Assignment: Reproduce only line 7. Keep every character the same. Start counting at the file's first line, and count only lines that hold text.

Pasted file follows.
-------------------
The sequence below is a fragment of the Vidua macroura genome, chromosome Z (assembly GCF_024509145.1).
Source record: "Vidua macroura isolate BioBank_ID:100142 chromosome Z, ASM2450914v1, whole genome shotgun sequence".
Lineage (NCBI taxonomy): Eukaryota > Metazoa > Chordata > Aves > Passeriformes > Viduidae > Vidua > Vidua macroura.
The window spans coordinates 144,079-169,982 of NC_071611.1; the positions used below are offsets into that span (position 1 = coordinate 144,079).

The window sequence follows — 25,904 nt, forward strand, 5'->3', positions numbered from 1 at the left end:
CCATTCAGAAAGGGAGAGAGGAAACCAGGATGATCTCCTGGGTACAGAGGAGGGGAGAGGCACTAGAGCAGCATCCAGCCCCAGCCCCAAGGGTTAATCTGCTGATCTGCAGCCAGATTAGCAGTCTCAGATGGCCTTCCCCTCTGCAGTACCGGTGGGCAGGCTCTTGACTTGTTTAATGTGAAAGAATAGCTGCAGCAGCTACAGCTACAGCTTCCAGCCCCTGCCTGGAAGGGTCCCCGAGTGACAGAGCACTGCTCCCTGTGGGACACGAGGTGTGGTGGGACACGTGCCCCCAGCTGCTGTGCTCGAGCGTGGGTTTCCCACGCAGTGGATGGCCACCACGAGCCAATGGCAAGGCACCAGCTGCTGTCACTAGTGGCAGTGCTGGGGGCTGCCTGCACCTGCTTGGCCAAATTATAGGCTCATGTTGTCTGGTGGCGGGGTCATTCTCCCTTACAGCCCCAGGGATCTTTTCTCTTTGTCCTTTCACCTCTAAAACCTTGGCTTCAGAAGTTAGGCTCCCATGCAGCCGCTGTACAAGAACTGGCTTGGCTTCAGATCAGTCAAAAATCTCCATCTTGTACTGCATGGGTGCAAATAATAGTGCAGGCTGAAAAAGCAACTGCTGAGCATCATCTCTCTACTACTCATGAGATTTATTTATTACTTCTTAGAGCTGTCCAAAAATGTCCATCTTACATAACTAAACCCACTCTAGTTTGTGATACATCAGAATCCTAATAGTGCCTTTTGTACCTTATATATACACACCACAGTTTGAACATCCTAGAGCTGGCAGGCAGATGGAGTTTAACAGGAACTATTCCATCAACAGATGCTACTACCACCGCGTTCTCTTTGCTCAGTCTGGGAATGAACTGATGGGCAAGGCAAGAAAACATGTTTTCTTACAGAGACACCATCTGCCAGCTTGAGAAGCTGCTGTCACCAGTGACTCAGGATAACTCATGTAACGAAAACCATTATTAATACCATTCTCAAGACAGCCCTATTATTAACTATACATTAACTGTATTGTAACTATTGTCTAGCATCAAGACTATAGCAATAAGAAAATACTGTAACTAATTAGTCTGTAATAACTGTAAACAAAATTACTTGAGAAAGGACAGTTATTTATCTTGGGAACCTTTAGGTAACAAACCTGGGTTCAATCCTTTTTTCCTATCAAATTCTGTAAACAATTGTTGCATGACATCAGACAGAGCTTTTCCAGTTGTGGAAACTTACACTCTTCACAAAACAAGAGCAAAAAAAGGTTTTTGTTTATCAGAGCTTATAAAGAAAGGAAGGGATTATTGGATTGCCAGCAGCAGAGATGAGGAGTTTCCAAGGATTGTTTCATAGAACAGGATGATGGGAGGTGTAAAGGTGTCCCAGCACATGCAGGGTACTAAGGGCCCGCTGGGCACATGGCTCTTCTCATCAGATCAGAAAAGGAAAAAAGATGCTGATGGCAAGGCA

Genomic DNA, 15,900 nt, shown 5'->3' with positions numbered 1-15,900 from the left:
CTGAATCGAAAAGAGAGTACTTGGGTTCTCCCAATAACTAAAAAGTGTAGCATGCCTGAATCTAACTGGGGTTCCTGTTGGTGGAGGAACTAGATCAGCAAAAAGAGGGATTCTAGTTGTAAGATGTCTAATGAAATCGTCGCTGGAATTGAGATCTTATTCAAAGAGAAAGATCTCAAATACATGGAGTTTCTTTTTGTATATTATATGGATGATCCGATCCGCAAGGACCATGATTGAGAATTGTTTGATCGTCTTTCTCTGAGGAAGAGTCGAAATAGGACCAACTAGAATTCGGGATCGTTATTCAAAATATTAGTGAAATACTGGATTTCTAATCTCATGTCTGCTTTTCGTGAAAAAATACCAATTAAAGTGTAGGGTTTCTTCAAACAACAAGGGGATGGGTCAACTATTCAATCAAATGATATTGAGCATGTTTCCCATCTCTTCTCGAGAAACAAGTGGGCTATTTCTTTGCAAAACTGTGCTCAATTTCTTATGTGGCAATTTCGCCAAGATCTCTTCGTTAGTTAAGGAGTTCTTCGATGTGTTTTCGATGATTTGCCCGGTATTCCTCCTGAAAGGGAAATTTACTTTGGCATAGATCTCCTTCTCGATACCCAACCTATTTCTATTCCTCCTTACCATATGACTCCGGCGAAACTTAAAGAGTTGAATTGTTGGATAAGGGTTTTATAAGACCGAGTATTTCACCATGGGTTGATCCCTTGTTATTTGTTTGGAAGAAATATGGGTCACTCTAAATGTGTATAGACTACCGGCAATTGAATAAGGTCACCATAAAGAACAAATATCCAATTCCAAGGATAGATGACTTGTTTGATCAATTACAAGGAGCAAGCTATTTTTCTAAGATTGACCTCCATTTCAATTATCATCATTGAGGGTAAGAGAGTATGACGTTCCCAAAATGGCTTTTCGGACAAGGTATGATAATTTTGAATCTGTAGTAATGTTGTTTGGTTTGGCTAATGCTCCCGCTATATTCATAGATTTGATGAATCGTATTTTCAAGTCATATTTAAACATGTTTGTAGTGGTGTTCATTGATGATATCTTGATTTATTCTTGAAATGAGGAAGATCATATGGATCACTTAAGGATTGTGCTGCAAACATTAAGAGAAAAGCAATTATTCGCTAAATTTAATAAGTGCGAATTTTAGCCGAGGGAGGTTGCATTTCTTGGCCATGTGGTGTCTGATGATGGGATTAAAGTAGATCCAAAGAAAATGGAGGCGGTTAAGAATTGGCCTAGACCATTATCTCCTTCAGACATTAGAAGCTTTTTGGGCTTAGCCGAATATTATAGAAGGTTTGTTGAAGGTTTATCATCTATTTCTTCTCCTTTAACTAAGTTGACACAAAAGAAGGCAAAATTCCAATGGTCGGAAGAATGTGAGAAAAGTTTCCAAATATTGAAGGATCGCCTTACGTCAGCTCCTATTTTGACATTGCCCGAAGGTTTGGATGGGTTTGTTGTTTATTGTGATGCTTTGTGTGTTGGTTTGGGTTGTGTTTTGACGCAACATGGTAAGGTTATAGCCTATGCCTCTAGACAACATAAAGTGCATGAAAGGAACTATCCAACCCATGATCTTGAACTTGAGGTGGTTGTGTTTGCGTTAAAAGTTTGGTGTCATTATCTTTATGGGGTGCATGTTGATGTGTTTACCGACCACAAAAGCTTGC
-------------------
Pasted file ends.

Genomic DNA, 15,900 nt, shown 5'->3' with positions numbered 1-15,900 from the left: